The opinion of the court was delivered by: BRYAN
Plaintiff moves for an injunction pendente lite in this action for a permanent injunction and for an accounting and for damages.
Plaintiff is a producer and distributor of records. Defendants Edwards, Beal, Lewis and Horton are a quartet of vocalists who, plaintiff claims, entered into an agreement with him giving him the exclusive right to record and publish all songs sung by the quartet for a period of one year, with options of renewal. Defendant Williams is the manager of the quartet with whom it is claimed the quartet entered into a second agreement for the recording and publishing of their songs in violation of the first agreement. Defendant Silver, doing business as Ember Records, is a producer and distributor of records who is claimed to have produced and distributed records of the quartet's songs, and particularly the hit tune 'Get A Job', made under their agreement with defendant Williams. Defendant Broadcast Music, Inc., licenses public performances of musical compositions, principally on radio and television, and collects and distributes royalties from such performances and is claimed to have accumulated large royalties arising from the recording by the defendant quartet of 'Get A Job' under its agreement with defendant Williams to a share of which plaintiff alleges he is entitled under his agreement with the quartet.
Jurisdiction as alleged in the complaint is based solely on diversity of citizenship. The complaint alleges that plaintiff is a citizen and resident of Pennsylvania; that defendants Beal, Lewis, Edwards, Horton and Williams are also residents of Pennsylvania; that defendant Broadcast Music, Inc. is a New York corporation, and that defendant Silver, doing business as Ember Records, is a resident of New York.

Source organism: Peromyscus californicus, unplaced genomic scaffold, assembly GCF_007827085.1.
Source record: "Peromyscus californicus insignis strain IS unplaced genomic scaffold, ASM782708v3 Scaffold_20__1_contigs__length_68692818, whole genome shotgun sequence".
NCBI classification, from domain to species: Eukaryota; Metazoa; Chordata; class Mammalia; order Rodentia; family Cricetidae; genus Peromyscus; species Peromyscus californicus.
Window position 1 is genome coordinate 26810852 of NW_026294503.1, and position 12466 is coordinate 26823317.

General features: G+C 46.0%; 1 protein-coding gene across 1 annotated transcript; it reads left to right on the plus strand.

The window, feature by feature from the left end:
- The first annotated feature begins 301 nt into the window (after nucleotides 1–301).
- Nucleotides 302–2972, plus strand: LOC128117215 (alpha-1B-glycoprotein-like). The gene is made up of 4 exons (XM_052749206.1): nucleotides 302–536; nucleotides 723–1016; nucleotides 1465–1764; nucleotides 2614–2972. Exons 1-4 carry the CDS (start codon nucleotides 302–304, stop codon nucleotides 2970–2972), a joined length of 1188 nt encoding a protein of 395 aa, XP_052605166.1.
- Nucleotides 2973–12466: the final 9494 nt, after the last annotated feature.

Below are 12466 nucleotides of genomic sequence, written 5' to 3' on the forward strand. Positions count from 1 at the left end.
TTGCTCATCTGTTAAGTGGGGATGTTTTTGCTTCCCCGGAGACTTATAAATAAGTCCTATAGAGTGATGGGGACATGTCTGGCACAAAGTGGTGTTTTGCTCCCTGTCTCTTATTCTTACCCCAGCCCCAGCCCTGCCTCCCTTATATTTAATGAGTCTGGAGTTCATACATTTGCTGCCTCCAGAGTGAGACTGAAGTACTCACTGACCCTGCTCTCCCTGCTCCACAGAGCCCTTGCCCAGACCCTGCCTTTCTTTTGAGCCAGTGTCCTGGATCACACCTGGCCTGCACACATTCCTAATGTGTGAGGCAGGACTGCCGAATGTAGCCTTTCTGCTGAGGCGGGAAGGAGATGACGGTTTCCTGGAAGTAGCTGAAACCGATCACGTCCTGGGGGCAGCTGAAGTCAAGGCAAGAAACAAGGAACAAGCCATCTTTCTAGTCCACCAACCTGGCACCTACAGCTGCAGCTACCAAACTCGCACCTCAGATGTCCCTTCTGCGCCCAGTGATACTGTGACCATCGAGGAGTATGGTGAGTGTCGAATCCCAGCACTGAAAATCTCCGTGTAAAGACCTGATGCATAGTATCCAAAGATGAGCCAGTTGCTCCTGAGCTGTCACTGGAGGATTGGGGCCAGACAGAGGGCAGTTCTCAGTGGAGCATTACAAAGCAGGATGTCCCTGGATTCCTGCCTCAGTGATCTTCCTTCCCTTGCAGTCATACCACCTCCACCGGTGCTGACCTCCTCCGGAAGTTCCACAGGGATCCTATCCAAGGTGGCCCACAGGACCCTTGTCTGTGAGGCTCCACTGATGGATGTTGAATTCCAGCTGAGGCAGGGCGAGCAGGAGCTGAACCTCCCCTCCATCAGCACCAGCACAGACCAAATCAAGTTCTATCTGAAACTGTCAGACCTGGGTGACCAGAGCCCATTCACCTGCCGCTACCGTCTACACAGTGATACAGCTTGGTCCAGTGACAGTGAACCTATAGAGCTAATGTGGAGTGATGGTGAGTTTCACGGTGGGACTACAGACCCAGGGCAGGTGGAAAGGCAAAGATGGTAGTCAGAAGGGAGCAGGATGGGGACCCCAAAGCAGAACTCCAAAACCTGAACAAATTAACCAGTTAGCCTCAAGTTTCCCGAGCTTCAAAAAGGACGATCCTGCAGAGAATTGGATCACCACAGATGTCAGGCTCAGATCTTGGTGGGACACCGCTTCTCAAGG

All the defendants except Williams have been served with the summons and complaint and with an order to show cause on this motion for a preliminary injunction to restrain them, pending the determination of this action, from interfering with plaintiff's contract rights, and from paying out any royalties or profits derived from the recording of the hit tune 'Get A Job' recorded by the defendant quartet, or any other tunes so recorded.
The allegations of the complaint may be summarized as follows:
The defendant quartet entered into the agreement which forms the basis for plaintiff's claim that he had the exclusive right to record and publish on July 22, 1957, and made recordings for the plaintiff thereunder, particularly of the hit tune 'Get A Job'. Thereafter the defendant quartet attempted to cancel the agreement, in violation of its terms, and entered into the second publishing and recording agreement with defendant Williams. Williams made a second master tape of the song 'Get A Job'. Some million copies of this recording were sold and distributed by defendant Ember Records, with knowledge on the part of both Williams and Ember of the defendant quartet's prior agreement with plaintiff. Ember is about to release other tunes recorded by the quartet and has paid Williams over $ 10,000 under his recording and publishing agreement. Defendant Broadcast has accumulated royalties and profits from the second recording of 'Get A Job' of more than $ 100,000 and will continue to collect further royalties and profits thereon in which plaintiff is entitled to share and which Broadcast has refused to pay over to him.
Judgment is sought (1) against defendant quartet, declaring that they have broken their contract with the plaintiff, and for the amounts due to plaintiff thereunder, (2) against all the other defendants for a permanent injunction restraining them from interfering with plaintiff's contract rights, and from paying out royalties and profits from the second recording of 'Get A Job', or any other tunes recorded by defendant quartet, (3) for a direction that defendants account for and pay over to plaintiff all royalties and other monies to which plaintiff is entitled under his agreement, and (4) for damages in the sum of $ 100,000 against all of the defendants.